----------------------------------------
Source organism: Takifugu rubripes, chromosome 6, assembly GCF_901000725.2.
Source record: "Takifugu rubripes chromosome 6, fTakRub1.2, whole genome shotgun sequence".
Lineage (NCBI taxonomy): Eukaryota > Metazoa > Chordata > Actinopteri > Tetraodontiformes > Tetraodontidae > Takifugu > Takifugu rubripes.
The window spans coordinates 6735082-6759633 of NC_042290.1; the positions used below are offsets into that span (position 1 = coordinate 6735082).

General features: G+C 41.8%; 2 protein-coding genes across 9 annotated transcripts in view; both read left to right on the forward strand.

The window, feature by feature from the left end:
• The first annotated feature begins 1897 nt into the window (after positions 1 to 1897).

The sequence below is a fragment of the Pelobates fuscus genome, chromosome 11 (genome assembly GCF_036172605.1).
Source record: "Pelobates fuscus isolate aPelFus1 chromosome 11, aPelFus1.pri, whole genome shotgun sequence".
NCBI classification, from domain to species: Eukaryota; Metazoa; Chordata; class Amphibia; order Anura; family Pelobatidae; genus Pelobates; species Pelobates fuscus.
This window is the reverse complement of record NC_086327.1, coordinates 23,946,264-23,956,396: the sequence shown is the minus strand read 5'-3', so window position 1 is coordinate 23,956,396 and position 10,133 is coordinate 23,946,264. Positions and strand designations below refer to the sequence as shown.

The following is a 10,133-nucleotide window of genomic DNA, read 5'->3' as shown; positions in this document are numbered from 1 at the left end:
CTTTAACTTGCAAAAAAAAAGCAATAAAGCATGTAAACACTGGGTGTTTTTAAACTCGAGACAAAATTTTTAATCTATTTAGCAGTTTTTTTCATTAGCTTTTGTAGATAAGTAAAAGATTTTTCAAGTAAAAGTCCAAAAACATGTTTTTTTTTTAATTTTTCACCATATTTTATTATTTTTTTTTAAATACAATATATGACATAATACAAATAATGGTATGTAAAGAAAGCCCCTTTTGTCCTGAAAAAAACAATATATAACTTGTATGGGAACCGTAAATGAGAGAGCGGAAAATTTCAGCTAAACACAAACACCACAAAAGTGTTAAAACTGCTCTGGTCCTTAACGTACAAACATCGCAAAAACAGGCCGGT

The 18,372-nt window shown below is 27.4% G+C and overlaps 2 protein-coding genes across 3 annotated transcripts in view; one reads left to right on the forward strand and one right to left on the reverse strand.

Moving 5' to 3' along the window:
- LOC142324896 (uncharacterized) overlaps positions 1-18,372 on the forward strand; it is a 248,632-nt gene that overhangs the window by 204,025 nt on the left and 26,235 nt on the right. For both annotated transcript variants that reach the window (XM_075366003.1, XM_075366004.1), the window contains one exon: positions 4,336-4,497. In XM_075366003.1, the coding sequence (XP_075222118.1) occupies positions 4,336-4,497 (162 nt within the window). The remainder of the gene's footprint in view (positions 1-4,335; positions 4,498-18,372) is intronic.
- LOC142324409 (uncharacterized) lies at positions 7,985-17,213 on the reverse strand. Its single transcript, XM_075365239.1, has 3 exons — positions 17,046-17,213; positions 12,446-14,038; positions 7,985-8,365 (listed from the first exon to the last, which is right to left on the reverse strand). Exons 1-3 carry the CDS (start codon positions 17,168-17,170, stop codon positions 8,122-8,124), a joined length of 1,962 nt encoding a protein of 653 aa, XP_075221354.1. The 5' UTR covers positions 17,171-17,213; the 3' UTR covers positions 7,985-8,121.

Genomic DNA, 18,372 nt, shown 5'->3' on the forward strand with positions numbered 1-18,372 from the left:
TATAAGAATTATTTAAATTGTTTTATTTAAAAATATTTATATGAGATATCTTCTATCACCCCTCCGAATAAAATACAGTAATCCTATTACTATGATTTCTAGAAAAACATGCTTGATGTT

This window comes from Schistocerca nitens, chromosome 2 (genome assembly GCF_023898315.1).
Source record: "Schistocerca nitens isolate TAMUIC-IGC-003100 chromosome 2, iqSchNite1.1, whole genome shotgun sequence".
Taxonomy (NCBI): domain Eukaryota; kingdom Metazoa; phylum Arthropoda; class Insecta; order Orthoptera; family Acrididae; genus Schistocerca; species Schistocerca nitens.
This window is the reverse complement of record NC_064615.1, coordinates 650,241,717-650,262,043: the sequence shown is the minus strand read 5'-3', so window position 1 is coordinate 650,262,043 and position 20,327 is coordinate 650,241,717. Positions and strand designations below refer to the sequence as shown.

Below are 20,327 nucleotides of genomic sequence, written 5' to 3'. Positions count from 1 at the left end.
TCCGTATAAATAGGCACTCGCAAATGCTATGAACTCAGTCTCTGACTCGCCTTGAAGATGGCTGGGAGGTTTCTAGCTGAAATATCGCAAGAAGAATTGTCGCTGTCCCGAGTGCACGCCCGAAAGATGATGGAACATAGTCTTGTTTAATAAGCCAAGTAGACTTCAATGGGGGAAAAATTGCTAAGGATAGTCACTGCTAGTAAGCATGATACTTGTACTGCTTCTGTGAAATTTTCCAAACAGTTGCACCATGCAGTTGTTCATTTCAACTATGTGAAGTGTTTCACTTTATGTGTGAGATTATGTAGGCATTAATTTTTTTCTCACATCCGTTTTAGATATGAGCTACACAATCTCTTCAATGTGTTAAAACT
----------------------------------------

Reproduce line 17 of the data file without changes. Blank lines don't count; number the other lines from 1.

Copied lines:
- LOC142324409 (uncharacterized) lies at positions 7,985-17,213 on the reverse strand. Its single transcript, XM_075365239.1, has 3 exons — positions 17,046-17,213; positions 12,446-14,038; positions 7,985-8,365 (listed from the first exon to the last, which is right to left on the reverse strand). Exons 1-3 carry the CDS (start codon positions 17,168-17,170, stop codon positions 8,122-8,124), a joined length of 1,962 nt encoding a protein of 653 aa, XP_075221354.1. The 5' UTR covers positions 17,171-17,213; the 3' UTR covers positions 7,985-8,121.